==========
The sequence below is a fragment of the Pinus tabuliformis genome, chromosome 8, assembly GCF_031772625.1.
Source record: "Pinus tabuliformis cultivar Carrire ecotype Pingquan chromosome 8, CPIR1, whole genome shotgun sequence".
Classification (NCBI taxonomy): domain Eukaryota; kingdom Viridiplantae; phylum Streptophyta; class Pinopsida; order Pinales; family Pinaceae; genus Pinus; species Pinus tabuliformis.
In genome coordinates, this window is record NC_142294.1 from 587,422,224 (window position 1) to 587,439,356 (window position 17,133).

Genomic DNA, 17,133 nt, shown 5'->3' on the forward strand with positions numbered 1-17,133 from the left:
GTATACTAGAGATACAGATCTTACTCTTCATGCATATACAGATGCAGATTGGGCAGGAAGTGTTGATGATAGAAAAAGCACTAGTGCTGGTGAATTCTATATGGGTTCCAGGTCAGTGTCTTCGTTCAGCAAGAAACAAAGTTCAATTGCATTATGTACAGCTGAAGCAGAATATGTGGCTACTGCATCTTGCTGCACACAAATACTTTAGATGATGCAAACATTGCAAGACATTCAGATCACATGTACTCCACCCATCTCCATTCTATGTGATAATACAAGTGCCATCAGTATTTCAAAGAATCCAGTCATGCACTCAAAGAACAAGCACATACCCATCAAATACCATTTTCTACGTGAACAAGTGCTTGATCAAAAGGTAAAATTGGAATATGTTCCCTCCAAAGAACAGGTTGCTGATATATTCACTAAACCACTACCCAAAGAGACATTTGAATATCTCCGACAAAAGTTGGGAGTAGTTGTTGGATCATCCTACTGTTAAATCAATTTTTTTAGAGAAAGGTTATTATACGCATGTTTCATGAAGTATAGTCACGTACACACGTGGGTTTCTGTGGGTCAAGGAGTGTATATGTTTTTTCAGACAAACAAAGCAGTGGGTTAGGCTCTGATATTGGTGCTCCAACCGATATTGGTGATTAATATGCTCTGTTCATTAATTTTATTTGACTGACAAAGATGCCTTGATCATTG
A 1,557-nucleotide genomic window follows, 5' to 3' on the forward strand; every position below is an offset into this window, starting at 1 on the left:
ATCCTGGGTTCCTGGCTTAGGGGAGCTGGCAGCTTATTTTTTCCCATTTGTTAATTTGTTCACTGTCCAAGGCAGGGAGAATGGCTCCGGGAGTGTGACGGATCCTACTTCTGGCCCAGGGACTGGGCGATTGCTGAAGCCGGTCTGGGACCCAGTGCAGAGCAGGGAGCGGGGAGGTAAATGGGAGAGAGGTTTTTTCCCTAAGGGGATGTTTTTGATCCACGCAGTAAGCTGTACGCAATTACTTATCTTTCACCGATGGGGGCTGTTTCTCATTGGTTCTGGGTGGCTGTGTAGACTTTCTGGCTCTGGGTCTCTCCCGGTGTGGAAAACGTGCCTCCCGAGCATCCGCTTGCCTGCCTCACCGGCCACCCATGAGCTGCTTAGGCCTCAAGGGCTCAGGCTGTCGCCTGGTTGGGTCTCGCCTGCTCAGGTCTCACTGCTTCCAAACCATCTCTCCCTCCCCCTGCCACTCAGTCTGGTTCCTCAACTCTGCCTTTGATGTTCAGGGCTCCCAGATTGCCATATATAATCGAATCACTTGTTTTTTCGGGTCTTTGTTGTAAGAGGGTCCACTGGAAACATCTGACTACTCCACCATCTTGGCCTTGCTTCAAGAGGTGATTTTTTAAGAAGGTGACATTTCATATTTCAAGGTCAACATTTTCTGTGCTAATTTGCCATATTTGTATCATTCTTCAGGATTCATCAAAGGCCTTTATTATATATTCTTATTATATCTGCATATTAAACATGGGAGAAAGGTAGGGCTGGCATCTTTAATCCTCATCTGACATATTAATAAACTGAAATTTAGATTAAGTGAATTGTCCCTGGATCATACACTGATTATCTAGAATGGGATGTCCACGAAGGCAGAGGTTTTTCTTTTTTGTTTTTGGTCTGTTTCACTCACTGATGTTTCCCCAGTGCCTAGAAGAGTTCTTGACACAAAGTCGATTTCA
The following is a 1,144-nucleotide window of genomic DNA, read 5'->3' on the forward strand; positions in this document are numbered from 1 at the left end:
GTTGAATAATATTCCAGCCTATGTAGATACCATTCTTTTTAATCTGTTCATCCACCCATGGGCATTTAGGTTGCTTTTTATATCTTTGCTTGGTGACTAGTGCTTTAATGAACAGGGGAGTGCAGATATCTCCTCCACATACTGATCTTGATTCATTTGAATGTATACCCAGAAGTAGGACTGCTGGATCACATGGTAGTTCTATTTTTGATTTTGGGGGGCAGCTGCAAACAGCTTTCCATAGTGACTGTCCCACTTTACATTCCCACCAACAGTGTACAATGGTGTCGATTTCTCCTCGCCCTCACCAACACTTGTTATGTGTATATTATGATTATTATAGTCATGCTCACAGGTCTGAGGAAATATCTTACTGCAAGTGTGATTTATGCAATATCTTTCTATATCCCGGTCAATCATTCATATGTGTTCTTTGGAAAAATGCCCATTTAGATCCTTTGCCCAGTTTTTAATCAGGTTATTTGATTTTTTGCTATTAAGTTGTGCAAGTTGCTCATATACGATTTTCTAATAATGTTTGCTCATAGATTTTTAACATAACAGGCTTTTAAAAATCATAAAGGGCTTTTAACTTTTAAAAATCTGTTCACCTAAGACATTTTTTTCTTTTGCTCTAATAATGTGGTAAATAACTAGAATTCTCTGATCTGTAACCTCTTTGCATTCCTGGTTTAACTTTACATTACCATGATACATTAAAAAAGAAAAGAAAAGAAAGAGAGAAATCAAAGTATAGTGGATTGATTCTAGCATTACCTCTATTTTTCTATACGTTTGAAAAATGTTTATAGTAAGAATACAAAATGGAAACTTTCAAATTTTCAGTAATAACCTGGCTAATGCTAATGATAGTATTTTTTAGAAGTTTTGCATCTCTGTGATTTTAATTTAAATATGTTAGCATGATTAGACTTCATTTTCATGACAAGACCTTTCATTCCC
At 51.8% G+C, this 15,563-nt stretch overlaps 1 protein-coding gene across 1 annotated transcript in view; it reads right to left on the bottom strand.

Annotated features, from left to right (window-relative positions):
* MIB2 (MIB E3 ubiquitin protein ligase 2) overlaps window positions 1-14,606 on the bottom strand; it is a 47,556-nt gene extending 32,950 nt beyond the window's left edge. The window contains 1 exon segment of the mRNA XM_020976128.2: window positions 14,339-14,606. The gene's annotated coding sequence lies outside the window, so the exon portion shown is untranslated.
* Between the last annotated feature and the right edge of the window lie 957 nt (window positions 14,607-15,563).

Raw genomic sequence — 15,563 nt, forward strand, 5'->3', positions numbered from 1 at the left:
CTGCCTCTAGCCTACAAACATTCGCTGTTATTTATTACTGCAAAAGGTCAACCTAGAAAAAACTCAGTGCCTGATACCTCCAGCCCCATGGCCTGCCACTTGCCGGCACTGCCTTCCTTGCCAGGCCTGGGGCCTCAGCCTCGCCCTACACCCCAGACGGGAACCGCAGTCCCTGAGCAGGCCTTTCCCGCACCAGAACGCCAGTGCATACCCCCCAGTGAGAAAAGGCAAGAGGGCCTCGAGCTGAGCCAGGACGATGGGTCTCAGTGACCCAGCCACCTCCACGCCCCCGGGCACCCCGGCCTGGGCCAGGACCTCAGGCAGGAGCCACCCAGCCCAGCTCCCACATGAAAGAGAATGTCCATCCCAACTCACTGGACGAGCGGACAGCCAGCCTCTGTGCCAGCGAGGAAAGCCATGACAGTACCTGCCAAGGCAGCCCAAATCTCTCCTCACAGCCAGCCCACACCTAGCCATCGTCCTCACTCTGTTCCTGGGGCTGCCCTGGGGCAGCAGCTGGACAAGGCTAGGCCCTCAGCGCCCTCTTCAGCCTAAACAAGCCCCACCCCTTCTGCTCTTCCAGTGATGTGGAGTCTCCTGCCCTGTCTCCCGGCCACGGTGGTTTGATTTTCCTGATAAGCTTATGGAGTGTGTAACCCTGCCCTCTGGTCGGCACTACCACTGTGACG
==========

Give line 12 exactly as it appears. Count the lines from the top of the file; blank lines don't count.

Annotated features, from left to right (window-relative positions):